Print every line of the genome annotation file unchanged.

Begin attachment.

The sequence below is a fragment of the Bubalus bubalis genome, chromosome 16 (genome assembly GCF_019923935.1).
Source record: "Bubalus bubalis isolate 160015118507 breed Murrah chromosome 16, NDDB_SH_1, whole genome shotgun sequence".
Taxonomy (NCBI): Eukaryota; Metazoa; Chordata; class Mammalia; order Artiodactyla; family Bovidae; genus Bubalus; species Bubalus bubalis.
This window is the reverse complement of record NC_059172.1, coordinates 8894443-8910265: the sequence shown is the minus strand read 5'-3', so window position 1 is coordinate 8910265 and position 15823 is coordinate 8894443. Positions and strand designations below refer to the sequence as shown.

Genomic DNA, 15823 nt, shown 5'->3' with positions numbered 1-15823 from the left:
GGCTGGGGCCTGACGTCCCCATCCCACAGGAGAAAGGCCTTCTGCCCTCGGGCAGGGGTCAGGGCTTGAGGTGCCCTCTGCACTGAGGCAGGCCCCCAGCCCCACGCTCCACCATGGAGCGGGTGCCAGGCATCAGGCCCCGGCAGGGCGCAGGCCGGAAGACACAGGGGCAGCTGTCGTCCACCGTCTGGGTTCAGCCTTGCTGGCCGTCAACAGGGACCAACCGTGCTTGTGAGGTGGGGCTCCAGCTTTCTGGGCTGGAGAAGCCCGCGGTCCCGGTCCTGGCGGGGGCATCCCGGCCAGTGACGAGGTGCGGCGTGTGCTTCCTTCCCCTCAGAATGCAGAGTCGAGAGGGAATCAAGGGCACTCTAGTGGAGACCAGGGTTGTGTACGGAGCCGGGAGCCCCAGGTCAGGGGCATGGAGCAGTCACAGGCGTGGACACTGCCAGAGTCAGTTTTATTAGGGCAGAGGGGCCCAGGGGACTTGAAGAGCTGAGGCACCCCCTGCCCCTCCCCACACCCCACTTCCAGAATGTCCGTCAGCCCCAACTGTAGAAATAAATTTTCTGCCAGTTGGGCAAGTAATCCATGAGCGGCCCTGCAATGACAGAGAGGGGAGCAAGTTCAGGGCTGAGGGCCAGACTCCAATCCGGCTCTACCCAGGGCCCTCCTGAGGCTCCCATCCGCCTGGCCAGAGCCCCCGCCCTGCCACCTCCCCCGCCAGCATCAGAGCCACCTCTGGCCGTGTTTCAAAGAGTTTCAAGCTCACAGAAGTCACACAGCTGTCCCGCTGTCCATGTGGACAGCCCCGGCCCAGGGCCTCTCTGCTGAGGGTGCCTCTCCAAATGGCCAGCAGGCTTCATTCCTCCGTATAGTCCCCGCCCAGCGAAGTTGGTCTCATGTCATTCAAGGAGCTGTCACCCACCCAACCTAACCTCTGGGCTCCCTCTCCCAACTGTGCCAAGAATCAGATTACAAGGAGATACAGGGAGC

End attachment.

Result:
The sequence below is a fragment of the Bubalus bubalis genome, chromosome 16 (genome assembly GCF_019923935.1).
Source record: "Bubalus bubalis isolate 160015118507 breed Murrah chromosome 16, NDDB_SH_1, whole genome shotgun sequence".
Taxonomy (NCBI): Eukaryota; Metazoa; Chordata; class Mammalia; order Artiodactyla; family Bovidae; genus Bubalus; species Bubalus bubalis.
This window is the reverse complement of record NC_059172.1, coordinates 8894443-8910265: the sequence shown is the minus strand read 5'-3', so window position 1 is coordinate 8910265 and position 15823 is coordinate 8894443. Positions and strand designations below refer to the sequence as shown.

Genomic DNA, 15823 nt, shown 5'->3' with positions numbered 1-15823 from the left:
GGCTGGGGCCTGACGTCCCCATCCCACAGGAGAAAGGCCTTCTGCCCTCGGGCAGGGGTCAGGGCTTGAGGTGCCCTCTGCACTGAGGCAGGCCCCCAGCCCCACGCTCCACCATGGAGCGGGTGCCAGGCATCAGGCCCCGGCAGGGCGCAGGCCGGAAGACACAGGGGCAGCTGTCGTCCACCGTCTGGGTTCAGCCTTGCTGGCCGTCAACAGGGACCAACCGTGCTTGTGAGGTGGGGCTCCAGCTTTCTGGGCTGGAGAAGCCCGCGGTCCCGGTCCTGGCGGGGGCATCCCGGCCAGTGACGAGGTGCGGCGTGTGCTTCCTTCCCCTCAGAATGCAGAGTCGAGAGGGAATCAAGGGCACTCTAGTGGAGACCAGGGTTGTGTACGGAGCCGGGAGCCCCAGGTCAGGGGCATGGAGCAGTCACAGGCGTGGACACTGCCAGAGTCAGTTTTATTAGGGCAGAGGGGCCCAGGGGACTTGAAGAGCTGAGGCACCCCCTGCCCCTCCCCACACCCCACTTCCAGAATGTCCGTCAGCCCCAACTGTAGAAATAAATTTTCTGCCAGTTGGGCAAGTAATCCATGAGCGGCCCTGCAATGACAGAGAGGGGAGCAAGTTCAGGGCTGAGGGCCAGACTCCAATCCGGCTCTACCCAGGGCCCTCCTGAGGCTCCCATCCGCCTGGCCAGAGCCCCCGCCCTGCCACCTCCCCCGCCAGCATCAGAGCCACCTCTGGCCGTGTTTCAAAGAGTTTCAAGCTCACAGAAGTCACACAGCTGTCCCGCTGTCCATGTGGACAGCCCCGGCCCAGGGCCTCTCTGCTGAGGGTGCCTCTCCAAATGGCCAGCAGGCTTCATTCCTCCGTATAGTCCCCGCCCAGCGAAGTTGGTCTCATGTCATTCAAGGAGCTGTCACCCACCCAACCTAACCTCTGGGCTCCCTCTCCCAACTGTGCCAAGAATCAGATTACAAGGAGATACAGGGAGC